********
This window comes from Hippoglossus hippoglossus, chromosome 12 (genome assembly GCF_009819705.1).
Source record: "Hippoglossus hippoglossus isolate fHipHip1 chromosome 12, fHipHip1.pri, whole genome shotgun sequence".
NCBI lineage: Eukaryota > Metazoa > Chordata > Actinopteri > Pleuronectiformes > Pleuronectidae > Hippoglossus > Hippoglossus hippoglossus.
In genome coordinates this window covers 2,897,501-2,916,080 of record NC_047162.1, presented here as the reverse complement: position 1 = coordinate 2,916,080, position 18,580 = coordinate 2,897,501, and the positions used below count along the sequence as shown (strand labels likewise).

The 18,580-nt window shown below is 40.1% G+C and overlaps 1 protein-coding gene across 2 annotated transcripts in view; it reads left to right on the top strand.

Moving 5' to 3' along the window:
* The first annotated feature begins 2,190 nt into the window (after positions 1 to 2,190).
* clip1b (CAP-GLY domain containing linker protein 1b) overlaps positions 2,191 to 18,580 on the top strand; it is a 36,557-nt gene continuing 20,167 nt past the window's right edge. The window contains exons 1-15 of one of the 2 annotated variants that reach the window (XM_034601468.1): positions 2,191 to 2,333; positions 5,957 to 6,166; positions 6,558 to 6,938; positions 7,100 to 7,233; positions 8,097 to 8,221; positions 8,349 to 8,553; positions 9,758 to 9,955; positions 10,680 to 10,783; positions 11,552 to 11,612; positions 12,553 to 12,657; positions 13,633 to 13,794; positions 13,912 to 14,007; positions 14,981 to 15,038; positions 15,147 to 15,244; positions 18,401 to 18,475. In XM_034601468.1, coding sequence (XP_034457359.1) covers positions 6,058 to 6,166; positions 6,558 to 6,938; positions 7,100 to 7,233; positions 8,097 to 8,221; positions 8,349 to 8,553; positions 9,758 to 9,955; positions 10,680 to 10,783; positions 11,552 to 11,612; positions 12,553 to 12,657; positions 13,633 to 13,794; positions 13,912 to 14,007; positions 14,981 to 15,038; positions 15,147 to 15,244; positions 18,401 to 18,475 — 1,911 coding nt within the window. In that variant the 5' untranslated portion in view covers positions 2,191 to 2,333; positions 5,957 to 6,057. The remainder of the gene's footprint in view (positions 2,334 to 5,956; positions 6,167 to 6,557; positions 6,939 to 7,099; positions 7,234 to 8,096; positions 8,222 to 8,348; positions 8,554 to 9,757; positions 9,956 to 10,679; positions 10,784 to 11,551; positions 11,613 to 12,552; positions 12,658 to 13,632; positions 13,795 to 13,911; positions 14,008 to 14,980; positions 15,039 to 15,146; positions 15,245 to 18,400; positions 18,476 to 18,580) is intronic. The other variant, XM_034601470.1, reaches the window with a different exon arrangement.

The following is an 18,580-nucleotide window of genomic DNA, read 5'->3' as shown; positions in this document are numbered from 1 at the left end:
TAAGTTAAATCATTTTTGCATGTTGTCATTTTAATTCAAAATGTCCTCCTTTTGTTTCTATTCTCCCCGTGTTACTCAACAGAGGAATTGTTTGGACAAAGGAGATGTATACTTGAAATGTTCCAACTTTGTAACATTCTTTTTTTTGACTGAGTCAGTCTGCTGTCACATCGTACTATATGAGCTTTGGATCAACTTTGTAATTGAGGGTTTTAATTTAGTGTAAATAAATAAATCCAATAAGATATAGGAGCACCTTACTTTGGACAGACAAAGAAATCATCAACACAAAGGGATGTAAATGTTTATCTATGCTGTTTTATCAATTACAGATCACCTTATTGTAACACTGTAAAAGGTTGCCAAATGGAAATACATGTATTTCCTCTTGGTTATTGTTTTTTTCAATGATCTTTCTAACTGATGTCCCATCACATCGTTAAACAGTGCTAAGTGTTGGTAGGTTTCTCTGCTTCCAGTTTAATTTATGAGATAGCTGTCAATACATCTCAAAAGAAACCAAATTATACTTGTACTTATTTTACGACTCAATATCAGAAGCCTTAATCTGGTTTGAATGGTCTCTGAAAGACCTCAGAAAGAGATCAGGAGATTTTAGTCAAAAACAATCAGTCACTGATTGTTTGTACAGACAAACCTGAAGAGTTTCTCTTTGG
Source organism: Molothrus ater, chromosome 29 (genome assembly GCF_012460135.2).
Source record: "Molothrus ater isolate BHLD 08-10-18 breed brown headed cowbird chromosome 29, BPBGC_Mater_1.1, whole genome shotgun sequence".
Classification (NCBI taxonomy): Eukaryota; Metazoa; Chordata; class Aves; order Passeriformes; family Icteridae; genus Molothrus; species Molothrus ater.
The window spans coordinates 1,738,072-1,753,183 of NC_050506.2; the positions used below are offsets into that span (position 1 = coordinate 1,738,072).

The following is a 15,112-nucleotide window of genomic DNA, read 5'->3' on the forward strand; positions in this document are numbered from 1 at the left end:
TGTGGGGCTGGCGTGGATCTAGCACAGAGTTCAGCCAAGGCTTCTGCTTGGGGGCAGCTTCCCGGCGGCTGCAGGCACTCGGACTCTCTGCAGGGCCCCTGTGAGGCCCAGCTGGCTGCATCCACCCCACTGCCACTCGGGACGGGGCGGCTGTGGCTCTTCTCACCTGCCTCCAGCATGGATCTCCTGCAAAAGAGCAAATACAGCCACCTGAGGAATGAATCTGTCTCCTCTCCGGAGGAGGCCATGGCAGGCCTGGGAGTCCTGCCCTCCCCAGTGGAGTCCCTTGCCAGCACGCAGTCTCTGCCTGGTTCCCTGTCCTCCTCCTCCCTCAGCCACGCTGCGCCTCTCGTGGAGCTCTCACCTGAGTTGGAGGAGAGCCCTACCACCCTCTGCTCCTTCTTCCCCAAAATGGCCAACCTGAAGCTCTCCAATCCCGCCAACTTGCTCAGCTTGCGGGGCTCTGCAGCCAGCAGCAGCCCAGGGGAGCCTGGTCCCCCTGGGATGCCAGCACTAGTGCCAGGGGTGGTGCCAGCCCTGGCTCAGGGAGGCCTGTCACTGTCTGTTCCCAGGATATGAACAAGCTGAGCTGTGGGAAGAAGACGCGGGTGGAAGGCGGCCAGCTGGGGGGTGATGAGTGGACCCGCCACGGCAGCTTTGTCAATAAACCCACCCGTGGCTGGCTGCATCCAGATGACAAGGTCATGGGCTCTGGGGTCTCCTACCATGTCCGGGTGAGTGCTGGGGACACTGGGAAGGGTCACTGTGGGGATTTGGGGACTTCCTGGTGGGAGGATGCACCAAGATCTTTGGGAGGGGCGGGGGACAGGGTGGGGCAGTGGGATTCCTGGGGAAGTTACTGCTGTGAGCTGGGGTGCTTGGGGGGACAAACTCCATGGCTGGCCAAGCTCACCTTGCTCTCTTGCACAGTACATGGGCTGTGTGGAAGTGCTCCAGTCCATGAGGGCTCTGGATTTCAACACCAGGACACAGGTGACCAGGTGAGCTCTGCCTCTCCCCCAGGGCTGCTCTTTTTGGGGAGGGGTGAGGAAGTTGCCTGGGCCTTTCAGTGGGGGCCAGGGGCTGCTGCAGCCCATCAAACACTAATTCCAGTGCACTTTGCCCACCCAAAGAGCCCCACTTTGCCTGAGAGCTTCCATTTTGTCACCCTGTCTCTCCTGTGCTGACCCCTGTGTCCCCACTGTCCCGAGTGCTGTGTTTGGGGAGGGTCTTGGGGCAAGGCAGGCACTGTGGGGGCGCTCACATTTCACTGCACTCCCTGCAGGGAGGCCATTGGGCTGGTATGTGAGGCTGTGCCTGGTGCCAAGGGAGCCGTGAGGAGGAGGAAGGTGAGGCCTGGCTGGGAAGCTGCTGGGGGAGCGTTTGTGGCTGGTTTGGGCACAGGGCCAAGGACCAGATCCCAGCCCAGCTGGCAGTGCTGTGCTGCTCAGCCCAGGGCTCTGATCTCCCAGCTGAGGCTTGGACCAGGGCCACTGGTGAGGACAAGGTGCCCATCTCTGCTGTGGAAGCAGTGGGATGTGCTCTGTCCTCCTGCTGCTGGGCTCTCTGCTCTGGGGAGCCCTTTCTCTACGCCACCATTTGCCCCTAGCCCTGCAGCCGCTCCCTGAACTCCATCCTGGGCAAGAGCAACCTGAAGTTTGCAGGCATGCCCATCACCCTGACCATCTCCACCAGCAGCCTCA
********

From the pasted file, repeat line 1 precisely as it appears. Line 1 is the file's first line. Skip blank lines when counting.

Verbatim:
This window comes from Hippoglossus hippoglossus, chromosome 12 (genome assembly GCF_009819705.1).